It is well known that John Keats was a great Romantic poet. We can also say that he was a genius who got inspirations from nature. During 1816 to 1820 he has produced several masterpieces. We can say that his literary career was brief but his output and literary taste was astounding. The great odes he wrote have become world classics. Jack Stillinger has remarked about him that-

“Keats had the shortest writing career of any of the major poets in English, and without question the fastest development.”1

If Keats would not have died young then it is certain that he could have taken English Literature to a new height. It is wonderful that his power of creating a five act tragedy has excelled the great Elizabethan dramatists. In the Elizabethan age writing was bread and butter for several writers. It is one of the reasons that we can find large number of plays written during that period.  In the early nineteenth century the story was different. There were several laws and regulations which restricted the presentation of drama. There were two play houses namely Covent Garden and Drury Lane which reflected monopoly in their business to regulate and perform serious drama. Eventually the inclination of people towards play houses also got declined. Even in such circumstances several plays have been written by poets. One of those poets is John Keats who understood that dramatic poetry was the soul of the art.  Wordsworth has judged it rightly that it was very tough “to write”2.  Wordsworth and Coleridge were not so popular in the theatre with their plays Borderers and Remorse respectively. Byron has also reflected his dramatic talent in his Manfred and Cain. The blending of drama and poetry was noticeable in this period. Shelly in his Cenci and Prometheus Unbound has tried to blend poetry and drama. Such writings were not successful because it hardly attracted the popular taste of the time. The time was demanding Gothic tales and horror themes because people wanted some mysterious happenings to overcome their boredom.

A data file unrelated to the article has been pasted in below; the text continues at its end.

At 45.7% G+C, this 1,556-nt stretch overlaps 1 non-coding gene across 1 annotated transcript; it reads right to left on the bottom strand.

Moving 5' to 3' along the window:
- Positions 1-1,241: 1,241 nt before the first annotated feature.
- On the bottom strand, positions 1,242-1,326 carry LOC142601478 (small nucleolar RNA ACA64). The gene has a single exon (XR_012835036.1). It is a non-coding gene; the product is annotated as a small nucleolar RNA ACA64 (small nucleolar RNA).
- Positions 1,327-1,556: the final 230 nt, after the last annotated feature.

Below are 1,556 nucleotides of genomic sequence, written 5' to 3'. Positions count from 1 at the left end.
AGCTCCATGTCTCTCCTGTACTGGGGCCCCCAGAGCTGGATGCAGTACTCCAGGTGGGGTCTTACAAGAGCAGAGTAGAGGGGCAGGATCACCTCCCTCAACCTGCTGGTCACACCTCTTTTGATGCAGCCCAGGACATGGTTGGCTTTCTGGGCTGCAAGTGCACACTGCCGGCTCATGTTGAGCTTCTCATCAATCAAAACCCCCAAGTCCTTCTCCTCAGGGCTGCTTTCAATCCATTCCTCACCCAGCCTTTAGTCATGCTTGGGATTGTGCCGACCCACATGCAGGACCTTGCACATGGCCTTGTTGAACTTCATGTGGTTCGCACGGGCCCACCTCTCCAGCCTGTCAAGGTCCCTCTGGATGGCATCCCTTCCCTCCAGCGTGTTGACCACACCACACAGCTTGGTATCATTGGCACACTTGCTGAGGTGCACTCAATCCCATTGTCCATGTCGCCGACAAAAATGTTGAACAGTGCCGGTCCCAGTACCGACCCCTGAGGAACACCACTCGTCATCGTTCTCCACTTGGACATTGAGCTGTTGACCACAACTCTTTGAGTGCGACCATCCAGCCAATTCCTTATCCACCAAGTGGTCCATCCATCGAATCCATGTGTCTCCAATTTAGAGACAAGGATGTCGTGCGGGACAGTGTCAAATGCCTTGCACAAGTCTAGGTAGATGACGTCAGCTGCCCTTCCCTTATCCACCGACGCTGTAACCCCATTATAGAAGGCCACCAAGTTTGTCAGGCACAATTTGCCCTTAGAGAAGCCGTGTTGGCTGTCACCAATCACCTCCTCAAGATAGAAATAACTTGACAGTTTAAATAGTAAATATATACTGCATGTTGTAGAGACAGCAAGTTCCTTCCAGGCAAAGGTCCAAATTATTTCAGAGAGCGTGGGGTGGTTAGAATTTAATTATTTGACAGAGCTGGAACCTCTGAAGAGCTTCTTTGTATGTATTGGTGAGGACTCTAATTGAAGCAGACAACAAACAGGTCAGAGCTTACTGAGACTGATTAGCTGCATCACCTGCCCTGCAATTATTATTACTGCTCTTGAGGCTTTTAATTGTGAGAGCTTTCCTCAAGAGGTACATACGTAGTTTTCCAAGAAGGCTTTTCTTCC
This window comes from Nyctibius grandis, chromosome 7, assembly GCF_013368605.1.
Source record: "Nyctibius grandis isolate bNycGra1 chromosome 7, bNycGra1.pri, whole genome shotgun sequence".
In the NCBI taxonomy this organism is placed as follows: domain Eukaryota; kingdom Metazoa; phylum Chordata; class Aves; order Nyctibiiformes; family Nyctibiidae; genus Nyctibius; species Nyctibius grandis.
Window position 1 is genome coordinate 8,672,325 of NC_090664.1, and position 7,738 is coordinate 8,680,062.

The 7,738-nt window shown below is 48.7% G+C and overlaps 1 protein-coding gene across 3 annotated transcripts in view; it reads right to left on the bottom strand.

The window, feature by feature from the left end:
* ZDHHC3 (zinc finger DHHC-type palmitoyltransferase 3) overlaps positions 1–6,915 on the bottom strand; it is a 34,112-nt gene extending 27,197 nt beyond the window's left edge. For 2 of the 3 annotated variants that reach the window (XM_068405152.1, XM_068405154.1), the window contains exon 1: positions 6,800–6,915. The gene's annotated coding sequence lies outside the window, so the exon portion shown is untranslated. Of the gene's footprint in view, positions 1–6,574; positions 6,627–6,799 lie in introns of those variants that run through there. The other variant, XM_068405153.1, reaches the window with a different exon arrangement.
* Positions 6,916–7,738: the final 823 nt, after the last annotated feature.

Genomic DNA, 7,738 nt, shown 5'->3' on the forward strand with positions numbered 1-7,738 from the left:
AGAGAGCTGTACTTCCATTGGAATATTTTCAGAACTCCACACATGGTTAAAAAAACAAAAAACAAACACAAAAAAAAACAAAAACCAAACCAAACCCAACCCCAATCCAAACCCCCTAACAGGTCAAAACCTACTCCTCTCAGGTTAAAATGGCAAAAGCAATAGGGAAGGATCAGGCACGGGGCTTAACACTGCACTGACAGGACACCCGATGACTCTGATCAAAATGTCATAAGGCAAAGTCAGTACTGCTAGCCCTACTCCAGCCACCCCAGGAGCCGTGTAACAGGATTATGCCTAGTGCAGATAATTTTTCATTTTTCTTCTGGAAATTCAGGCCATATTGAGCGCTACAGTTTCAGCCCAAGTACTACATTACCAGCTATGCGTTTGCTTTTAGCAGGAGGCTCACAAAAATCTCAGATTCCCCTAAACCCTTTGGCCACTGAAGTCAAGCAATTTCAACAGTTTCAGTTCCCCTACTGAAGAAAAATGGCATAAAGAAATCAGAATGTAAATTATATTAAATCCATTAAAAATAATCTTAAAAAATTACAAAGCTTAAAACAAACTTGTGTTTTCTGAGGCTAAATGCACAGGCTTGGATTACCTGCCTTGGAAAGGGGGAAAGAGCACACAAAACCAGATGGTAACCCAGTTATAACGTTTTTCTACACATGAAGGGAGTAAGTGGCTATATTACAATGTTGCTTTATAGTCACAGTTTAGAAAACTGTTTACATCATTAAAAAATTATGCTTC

John Keats was attracted towards drama after writing Endymion, Hyperion, Lamia, The Eve of St. Agnes and the great Odes. Keats was a mature genius and he decided to write for the stage. Keats has written to B.Bailey that-

“It was the opinion of most of my friends that I should never be able to write a scene. I will Endeavour to wipe away the prejudice.”3

Otho the Great was his play which was not so welcomed by the critics. Critics viewed this form of writing of Keats differently because he was a poet. In spite of all such prejudices Keats was optimistic because he loved to accept challenges in life. This is one of the reasons that he wrote to George and Georgiana Keats that-

“ I have finished a tragedy which if it succeeds will enable me to sell what I may have in manuscript to a good advantage.”4

At Drury lane the play was accepted with a promise of next season. The poet was motivated with this prospect and thus he wrote to Fanny Keats that-

          “My hopes of success in the literary world are now better than ever.”5